15. Ms. Gruber has six years of experience in special education as an SDC teacher. She has a bachelor of arts degree, an educational specialist teaching credential for students with mild-to-moderate disabilities, and has completed the coursework for her master’s degree. Ms. Gruber is qualified to help students with written language and handwriting issues. She provides accommodations to all her students, which includes special paper and special writing utensils with different thicknesses. Student writes more legibly with a thinner writing instrument, lined paper, and more time. While Student’s handwriting was often messy and imperfect, it was still legible. She believed the messy entries in the science logs were due to his ADHD and impulsivity, not due to fine motor deficits or motor weakness. Student had an adequate grip, line-spacing, pencil pressure, had the ability to write on lines and had the ability to access his curriculum. Ms. Gruber described his handwriting as “99 percent legible,” typical and average for a seventh grade general education student, and very good for a SDC student. Ms. Gruber agreed that the OT assessment presented an accurate picture of Student’s present levels of performance as to his handwriting.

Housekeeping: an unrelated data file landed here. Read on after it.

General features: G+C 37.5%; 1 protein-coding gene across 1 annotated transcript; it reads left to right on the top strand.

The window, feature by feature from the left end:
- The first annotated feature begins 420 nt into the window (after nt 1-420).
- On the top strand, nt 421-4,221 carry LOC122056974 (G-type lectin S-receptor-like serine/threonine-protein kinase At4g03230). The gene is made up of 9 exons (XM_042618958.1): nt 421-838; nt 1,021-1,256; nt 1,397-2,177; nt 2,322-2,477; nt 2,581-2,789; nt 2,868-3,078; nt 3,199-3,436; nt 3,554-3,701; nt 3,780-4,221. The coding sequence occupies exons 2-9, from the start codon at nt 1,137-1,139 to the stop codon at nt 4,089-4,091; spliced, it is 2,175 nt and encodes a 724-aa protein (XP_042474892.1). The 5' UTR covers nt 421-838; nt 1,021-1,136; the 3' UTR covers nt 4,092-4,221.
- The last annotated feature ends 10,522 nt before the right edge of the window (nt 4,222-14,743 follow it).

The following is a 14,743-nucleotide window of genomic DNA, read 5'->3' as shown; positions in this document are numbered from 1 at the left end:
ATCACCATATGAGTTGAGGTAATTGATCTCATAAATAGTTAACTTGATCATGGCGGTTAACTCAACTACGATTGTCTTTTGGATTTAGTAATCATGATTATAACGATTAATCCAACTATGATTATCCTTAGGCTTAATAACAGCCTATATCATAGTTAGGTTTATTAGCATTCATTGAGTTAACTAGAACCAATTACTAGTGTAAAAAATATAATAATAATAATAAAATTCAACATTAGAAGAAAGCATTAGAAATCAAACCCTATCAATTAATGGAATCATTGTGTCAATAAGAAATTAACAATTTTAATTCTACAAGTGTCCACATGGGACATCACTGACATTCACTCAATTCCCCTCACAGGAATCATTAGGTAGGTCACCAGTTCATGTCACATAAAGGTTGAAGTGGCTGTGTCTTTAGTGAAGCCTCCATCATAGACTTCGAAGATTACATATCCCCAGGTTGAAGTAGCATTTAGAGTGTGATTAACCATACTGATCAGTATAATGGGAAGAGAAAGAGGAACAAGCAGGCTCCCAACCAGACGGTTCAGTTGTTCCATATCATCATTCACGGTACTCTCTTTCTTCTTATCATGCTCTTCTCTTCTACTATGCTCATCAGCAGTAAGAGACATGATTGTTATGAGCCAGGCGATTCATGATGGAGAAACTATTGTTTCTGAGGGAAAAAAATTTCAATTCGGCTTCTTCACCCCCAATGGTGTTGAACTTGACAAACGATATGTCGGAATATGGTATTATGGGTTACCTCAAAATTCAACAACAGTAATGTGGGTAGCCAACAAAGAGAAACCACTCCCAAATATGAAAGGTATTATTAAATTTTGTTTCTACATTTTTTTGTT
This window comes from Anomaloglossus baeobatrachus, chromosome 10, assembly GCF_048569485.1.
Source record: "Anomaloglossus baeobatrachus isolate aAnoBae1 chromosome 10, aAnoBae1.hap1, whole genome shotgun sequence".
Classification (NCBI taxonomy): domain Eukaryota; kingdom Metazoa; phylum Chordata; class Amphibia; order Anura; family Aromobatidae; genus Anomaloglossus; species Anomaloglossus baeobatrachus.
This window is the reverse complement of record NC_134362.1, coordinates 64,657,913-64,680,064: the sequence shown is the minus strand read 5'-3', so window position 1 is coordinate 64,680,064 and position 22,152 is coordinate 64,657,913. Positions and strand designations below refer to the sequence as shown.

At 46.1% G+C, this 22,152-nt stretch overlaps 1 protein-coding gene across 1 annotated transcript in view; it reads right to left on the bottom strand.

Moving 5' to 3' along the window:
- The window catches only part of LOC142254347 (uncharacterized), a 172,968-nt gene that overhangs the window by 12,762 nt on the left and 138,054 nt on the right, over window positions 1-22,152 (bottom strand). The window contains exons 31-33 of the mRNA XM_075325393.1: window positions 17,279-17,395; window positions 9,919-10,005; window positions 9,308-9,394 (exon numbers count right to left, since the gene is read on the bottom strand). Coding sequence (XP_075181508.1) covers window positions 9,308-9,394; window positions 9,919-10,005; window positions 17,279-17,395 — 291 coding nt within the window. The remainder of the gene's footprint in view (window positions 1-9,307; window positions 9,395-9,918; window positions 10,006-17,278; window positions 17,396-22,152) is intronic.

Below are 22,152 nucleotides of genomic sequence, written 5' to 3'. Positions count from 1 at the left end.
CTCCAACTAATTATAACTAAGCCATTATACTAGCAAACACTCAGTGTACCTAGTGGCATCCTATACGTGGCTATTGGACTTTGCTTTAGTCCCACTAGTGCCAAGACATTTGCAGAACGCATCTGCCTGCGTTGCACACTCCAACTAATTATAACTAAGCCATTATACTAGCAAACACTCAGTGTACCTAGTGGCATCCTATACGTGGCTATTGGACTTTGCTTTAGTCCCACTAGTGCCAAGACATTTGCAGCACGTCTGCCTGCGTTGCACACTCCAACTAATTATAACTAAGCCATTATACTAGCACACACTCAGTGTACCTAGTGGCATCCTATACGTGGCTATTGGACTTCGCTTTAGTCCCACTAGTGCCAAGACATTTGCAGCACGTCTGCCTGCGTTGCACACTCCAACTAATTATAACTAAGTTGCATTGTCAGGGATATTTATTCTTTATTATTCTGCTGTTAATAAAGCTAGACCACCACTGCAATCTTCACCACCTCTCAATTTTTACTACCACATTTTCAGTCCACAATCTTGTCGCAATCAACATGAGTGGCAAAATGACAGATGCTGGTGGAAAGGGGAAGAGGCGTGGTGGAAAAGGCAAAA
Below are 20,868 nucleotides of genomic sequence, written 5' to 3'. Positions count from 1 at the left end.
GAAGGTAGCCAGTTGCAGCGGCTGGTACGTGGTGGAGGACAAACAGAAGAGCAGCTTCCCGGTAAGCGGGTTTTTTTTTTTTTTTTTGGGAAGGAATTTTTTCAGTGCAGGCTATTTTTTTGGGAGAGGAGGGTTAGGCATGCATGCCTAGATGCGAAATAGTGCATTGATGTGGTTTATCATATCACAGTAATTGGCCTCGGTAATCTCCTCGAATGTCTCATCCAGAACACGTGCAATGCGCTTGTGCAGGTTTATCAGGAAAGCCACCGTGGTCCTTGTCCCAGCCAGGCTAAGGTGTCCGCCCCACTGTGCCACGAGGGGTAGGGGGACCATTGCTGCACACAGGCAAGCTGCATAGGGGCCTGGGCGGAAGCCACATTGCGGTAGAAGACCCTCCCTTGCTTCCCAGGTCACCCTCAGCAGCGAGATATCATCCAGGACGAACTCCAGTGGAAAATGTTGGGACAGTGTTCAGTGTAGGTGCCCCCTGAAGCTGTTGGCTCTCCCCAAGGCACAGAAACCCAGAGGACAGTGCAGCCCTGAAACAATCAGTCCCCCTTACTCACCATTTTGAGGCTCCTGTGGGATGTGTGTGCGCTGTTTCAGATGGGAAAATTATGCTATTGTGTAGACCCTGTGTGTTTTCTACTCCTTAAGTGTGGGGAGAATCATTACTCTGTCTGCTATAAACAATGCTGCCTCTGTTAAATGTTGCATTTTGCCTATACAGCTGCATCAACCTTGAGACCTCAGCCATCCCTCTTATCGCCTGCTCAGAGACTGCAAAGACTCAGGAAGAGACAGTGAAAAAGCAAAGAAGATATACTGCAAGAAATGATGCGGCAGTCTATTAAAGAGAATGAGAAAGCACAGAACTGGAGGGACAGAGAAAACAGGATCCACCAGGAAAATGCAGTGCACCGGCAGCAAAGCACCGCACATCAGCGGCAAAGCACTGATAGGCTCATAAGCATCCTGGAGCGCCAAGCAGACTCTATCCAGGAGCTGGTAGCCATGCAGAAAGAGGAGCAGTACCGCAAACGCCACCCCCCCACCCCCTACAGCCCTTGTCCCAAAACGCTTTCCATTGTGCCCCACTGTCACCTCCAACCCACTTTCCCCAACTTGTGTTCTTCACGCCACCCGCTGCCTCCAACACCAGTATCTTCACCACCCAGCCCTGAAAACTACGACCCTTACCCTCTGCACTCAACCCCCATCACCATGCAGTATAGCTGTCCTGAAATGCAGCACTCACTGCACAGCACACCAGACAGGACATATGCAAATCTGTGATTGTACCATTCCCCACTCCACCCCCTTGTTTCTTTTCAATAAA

1. District contends that its February 25, 2010 OT assessment of Student was appropriate, such that District need not provide an IEE at public expense. Student contends that the District’s OT assessment was not appropriate because not enough standardized tests were conducted, his parents were not interviewed, and because his handwriting is illegible and impedes him from accessing his educational curriculum. As discussed below, the District met its burden of proving by a preponderance of the evidence that the February 25, 2010 OT assessment was appropriate.
2. As the petitioning party, District has the burden of proof on all issues. (Schaffer v. Weast (2005) 546 U.S. 49, 56-62 [126 S.Ct. 528, 163 L.Ed.2d 387].)